The plot is very simple, and sometimes barely holds up the play, which then relies on the scenes it creates. In the majority of cases, it consists of a simple love story with the same basic structure: a couple is in love but some outside difficulty prevents them from consummating their love (always, by marrying each other in a happy ending); this difficulty is overcome and the story ends with a public dénouement, a happy ending and an implicit or explicit moral (as well as asking the audience's favour at the very end). Beside this structure, stereotyped characters from the Madrid scene are brought in (Madrid is typically the locale for these plays): the cheeky chappy, the colourful anarchist who avoids making provocative comments, the idler, the scrounger, the flirt, the sententious old geezer. There usually aren't any educated characters; instead, popular folk wisdom is represented.
The género chico was always fiercely current: the actors make references (often in the songs, into which extra verses are added) to the outside world, with this "news" aspect of the play being even more important than the actual plot. There are mentions of politicians, external events and so forth, all as a way of connecting with an audience of humble culture. To this effect, the unity of what is going on in the play is broken, and the spectator is drawn in with the actors, without actually getting on stage.
The text is usually in prose, although some of the first plays alternate between parts in prose and in verse. Moreover, the language used is deliberately vulgar, with fashionable expressions and badly-pronounced foreign words and references. Jokes and other semantic aspects were not originally part of the sainete, but were subsequently incorporated by quinteros. The music was then justified by the text: people dancing in the street and suchlike. There is also theatre within theatre, as well as orchestra in the text. All these features aim fundamentally to create contact with the audience.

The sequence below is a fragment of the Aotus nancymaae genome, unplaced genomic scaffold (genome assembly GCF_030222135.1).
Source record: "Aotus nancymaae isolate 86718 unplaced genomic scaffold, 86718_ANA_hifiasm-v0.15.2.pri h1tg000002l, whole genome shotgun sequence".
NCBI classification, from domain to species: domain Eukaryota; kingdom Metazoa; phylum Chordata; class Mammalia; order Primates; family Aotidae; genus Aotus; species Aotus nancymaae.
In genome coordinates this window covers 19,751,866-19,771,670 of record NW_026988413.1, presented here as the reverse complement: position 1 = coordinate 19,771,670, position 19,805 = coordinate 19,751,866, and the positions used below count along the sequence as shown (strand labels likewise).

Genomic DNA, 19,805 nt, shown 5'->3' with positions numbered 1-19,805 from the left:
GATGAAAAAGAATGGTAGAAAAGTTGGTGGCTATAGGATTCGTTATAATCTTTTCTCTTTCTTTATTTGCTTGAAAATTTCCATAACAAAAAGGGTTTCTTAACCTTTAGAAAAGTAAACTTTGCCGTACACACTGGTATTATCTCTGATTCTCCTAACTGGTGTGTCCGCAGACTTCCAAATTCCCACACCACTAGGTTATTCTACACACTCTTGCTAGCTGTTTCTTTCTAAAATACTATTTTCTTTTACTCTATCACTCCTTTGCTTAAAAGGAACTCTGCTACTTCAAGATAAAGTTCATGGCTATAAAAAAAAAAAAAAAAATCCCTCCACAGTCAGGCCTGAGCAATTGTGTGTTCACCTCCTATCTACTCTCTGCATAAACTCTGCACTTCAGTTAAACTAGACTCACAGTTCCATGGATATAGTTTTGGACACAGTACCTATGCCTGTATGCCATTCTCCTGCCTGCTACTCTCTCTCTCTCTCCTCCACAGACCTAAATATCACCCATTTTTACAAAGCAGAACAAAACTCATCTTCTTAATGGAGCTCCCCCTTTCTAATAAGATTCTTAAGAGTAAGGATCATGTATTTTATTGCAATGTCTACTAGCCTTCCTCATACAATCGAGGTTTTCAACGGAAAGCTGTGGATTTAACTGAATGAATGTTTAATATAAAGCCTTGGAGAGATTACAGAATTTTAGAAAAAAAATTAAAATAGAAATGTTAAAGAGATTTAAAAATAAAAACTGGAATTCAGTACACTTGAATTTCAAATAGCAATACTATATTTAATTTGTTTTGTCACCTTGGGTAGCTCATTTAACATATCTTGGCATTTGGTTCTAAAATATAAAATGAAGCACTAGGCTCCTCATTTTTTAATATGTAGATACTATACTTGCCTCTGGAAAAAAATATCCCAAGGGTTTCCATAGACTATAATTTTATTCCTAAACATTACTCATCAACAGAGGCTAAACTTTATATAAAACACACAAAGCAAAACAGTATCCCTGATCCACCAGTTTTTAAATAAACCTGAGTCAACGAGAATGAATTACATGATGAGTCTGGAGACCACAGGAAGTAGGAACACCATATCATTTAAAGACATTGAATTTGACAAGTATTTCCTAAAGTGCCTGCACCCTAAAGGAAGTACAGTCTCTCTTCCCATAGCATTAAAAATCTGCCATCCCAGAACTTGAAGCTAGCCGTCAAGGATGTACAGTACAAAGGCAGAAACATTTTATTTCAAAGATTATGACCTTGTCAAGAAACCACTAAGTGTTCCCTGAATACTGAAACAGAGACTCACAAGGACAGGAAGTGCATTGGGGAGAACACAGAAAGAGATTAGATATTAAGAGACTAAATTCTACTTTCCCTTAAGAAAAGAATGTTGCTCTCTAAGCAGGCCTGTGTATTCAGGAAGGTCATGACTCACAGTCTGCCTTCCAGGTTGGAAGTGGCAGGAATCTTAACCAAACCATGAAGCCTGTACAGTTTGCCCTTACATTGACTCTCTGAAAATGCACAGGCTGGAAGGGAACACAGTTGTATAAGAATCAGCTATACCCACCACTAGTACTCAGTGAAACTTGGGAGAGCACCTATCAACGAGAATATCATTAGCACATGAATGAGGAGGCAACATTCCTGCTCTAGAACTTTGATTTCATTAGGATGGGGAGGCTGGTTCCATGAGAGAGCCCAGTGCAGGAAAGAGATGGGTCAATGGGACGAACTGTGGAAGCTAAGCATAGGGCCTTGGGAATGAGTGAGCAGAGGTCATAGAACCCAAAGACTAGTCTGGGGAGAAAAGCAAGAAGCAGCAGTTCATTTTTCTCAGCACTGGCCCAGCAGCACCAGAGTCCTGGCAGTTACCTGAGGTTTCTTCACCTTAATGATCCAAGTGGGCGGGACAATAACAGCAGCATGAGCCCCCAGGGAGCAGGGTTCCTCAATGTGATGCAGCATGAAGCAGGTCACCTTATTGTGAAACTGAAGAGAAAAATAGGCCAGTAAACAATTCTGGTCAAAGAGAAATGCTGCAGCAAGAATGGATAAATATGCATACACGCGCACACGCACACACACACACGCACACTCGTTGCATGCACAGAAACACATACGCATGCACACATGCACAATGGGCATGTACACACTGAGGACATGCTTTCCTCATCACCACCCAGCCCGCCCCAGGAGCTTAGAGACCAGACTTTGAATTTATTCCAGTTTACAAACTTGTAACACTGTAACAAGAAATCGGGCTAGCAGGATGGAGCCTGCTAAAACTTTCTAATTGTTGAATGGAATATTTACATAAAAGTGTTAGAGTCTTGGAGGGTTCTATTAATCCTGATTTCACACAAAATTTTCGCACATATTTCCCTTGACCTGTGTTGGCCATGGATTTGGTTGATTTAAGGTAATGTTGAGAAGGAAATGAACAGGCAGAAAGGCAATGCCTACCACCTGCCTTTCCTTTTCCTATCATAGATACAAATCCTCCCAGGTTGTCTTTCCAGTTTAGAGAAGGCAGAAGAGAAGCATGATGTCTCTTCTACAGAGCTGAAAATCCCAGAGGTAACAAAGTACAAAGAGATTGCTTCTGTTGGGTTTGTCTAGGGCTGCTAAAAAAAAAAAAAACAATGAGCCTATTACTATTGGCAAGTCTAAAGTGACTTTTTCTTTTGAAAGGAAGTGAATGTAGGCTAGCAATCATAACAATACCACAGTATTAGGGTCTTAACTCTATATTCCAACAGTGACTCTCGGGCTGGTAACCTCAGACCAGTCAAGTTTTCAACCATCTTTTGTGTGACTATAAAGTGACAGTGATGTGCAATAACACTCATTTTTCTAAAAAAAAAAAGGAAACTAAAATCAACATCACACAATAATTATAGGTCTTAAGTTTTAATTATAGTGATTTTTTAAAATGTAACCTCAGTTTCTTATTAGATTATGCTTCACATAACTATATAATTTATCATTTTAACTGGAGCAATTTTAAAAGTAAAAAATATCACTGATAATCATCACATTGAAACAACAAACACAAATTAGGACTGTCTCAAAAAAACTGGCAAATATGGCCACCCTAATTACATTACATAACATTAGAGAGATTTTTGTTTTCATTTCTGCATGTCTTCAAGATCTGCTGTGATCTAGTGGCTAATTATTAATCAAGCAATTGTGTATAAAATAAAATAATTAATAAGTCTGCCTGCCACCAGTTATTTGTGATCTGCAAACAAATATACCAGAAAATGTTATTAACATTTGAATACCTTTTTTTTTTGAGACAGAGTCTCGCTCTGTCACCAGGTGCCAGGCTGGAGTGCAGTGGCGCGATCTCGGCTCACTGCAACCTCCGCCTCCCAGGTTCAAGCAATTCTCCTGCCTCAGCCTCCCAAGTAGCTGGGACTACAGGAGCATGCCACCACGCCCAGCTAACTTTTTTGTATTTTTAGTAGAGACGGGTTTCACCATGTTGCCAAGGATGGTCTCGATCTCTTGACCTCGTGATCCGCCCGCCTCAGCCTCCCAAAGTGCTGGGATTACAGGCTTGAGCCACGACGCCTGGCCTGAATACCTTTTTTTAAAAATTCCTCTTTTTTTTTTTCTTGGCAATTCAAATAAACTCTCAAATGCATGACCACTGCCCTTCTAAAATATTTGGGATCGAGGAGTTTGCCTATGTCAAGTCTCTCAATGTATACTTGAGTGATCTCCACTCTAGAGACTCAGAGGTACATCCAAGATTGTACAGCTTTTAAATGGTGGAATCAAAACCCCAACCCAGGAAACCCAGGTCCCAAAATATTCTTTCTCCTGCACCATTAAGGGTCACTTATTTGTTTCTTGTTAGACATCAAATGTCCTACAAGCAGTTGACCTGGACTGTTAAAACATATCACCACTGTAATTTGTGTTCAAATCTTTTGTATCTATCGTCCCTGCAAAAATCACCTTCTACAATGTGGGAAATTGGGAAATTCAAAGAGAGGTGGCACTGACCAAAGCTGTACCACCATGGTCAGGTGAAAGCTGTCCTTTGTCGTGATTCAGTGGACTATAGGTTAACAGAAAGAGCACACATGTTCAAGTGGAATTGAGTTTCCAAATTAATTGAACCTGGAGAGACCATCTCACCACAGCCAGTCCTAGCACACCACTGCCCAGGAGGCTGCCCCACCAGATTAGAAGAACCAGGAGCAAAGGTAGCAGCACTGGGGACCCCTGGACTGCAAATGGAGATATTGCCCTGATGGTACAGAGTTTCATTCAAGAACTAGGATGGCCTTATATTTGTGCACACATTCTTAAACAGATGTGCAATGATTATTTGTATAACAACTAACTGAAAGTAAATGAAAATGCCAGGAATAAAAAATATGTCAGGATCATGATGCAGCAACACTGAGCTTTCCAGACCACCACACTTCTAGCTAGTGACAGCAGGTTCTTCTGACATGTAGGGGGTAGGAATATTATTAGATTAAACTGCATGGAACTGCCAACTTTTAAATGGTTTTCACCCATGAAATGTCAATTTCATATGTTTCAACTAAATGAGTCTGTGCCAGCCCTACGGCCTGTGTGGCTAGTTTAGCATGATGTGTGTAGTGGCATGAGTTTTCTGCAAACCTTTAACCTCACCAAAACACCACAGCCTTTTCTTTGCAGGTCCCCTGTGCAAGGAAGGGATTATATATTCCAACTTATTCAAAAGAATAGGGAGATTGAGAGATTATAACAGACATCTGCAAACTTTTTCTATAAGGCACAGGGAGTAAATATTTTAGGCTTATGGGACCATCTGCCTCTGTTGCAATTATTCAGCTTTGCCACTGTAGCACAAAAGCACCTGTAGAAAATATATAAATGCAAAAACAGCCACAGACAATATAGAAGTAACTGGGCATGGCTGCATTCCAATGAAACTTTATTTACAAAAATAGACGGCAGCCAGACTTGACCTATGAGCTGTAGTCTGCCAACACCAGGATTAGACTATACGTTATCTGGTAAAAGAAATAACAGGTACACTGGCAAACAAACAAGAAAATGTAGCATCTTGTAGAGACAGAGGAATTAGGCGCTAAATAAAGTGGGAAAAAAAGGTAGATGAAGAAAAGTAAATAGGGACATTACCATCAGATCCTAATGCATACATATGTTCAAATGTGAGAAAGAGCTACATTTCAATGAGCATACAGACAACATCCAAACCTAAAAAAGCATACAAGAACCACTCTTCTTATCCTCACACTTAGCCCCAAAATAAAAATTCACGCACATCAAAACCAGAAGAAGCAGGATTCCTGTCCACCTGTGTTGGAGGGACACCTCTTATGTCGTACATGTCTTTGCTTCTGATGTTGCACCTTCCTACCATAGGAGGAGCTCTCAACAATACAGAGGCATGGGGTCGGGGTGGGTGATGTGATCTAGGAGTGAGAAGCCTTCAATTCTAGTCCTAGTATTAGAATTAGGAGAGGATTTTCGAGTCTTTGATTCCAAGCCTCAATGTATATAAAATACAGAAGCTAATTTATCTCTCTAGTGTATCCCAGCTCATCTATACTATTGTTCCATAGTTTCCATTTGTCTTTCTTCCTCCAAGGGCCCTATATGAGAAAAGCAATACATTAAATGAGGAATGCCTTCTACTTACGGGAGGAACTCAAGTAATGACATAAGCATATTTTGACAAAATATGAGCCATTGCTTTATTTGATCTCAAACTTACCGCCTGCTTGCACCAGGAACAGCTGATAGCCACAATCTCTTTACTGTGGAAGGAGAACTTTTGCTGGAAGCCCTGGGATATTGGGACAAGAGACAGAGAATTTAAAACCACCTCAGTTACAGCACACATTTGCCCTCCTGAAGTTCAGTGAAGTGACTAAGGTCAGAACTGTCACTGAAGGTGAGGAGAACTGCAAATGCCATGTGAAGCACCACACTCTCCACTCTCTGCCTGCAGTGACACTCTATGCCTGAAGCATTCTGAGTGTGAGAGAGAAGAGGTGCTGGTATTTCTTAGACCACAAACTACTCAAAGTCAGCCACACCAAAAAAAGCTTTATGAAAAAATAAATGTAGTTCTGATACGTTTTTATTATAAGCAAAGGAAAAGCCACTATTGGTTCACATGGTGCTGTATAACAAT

There is disagreement regarding the relevance of the music itself. While some writers consider it always subordinate to the text in terms of importance, others such as Ramón Barce have theorised that the music comes first in the composition of the work; incoherent texts, called monstruos ("monsters"), merely gave the librettist a rhythm to which he must fit his words; these words were then often inexpertly fiddled with by the composer). In any case, the music does not usually correspond closely to the action, but rather is something in the background, sometimes coming in unexpectedly.
The musical part varies greatly in length, the plays with most music being Agua, azucarillos y aguardiente and La verbena de la paloma. Normally, the plays are preceded by a musical prelude, and occasionally have little intervals or music for dancing, and finish with a short finale in which the music from some previous scene is repeated. There are usually passages read over background music, in Singspiel style.
The music is familiar to the ear, popular and traditional, with popular or fashionable melodies of the time being taken and their lyrics changed. The aim is to have the ditty stick in the audience's mind after they leave the theatre. Furthermore, pronounced, popular rhythms are sought in the dance halls, generally imported but "nationalised", such as the chotis (from the German Schottisch, its ultimate origin being in Scotland), and many others, such as boleros, fandangos, or habaneras from Latin America, jotas, seguidillas, soleás, pasacalles, and waltzes, polkas, or mazurcas from Poland.